Experts say that China has invested heavily in Pakistan, and that is why it wants peace in at least those areas where its "One Belt One Road" project is being implemented. China has built a port in the southwestern Pakistani province of Baluchistan as part of its nearly 60-billion-dollar CPEC project to establish overland and sea trade routes to reach Middle Eastern, European and African markets.
Another reason for Beijing's diplomatic efforts in Afghanistan is its concerns about Islamists operating in China's Xinjiang region and their alliance with the Taliban and other Islamist groups in Afghanistan and Pakistan.
While Chinese authorities enjoy tremendous influence on Pakistan's civilian and military establishments, Afghanistan is still closer to the United States. Thus, bringing Kabul and Islamabad onto the same page over an Afghan solution won't be easy for Beijing.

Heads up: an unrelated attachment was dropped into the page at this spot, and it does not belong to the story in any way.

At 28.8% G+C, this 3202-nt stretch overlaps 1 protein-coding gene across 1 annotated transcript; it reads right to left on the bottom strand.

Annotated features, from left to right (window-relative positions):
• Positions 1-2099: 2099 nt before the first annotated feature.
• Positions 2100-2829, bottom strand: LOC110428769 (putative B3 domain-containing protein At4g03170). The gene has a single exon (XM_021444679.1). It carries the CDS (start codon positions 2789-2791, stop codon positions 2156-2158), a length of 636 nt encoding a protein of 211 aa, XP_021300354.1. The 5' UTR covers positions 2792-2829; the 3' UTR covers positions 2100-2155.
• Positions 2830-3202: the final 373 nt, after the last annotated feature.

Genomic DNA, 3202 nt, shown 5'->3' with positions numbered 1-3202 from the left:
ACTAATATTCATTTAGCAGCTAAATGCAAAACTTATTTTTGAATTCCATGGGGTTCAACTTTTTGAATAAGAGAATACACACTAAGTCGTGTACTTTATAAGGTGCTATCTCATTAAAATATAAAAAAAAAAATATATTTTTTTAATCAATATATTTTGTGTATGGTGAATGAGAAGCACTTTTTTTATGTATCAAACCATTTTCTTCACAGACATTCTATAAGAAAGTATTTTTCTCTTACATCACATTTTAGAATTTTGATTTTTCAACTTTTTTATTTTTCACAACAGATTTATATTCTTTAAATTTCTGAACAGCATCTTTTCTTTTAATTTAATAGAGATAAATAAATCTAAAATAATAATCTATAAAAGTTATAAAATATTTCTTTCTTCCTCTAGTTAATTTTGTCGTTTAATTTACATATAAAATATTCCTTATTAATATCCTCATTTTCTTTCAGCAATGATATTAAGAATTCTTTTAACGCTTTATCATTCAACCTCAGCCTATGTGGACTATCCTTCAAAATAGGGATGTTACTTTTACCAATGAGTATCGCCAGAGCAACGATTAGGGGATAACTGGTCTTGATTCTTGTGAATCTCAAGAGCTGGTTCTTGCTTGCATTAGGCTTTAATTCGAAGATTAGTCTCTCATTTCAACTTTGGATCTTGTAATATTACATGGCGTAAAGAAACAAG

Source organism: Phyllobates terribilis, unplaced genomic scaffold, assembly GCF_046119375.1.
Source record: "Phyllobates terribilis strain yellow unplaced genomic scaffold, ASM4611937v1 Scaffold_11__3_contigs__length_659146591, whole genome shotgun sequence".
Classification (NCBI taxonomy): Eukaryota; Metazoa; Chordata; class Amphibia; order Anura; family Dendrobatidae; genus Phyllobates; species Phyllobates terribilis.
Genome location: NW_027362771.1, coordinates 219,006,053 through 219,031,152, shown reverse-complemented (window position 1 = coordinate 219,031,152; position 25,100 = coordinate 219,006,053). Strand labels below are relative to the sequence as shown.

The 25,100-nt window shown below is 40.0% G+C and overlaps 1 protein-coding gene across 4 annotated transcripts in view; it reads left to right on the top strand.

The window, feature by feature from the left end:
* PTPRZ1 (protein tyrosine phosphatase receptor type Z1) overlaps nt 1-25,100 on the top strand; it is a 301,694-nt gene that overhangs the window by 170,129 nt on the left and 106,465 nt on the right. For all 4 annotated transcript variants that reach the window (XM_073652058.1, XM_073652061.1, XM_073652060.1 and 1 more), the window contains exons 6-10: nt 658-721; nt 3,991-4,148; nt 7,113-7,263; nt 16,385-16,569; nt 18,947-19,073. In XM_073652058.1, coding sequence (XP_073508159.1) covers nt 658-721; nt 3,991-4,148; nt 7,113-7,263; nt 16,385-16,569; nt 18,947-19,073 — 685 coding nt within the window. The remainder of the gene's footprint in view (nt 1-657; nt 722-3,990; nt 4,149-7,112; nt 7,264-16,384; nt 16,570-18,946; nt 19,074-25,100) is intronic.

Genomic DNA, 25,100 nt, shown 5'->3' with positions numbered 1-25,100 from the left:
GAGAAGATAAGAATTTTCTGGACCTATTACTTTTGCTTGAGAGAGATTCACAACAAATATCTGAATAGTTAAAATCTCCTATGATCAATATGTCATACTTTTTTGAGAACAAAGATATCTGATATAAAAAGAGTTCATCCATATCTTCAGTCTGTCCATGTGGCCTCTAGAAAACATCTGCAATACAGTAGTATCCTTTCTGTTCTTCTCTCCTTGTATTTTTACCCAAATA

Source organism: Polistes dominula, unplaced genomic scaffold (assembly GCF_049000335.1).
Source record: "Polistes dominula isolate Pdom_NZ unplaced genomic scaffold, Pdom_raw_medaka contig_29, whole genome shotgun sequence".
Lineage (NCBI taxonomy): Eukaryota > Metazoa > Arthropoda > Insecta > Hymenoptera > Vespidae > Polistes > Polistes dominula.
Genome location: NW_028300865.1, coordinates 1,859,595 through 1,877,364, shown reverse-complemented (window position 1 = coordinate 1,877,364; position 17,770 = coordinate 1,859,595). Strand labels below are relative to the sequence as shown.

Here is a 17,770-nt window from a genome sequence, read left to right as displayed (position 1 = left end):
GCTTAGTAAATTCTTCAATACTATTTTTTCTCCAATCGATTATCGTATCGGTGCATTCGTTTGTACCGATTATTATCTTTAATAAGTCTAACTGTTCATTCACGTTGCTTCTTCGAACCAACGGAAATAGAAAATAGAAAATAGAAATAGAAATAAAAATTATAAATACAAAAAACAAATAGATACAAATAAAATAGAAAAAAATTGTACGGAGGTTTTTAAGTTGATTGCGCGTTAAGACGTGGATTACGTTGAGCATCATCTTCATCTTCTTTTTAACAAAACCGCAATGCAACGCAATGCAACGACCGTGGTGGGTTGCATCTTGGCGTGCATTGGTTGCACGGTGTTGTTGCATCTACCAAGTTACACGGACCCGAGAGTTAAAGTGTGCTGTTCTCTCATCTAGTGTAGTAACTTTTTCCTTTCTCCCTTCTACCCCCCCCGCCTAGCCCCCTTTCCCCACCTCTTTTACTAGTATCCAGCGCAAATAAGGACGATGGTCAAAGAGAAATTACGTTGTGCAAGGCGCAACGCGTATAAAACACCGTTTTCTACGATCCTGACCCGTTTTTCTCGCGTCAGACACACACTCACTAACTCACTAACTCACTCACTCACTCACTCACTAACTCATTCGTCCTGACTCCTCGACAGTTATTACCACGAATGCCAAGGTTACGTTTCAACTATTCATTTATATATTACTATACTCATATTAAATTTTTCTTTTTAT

Opting for neutrality
Qamar Agha, a New Delhi-based Afghanistan expert, told DW's Hindi service that Pakistan considered India the main enemy, and knowing that the US wanted India to play a bigger role in Afghanistan, it was logical that Islamabad would get closer to Beijing.
"Pakistani authorities think that cooperating with China would be more useful for them in this scenario than working with the US. China, too, is supporting Pakistan on all regional and international forums," the expert underlined.
Agha, however, says it is unclear what Trump wants from India regarding Afghanistan.
At the same time, Indian and Pakistani peace activists urge their countries to tread cautiously and not become a party to the US-Chinese rivalry and the global powers' strategic interests in Afghanistan and Central Asia. For instance, renowned Pakistani activist and author Harris Khalique has time and again urged a regional solution to regional conflicts without interference from Beijing, Moscow or Washington.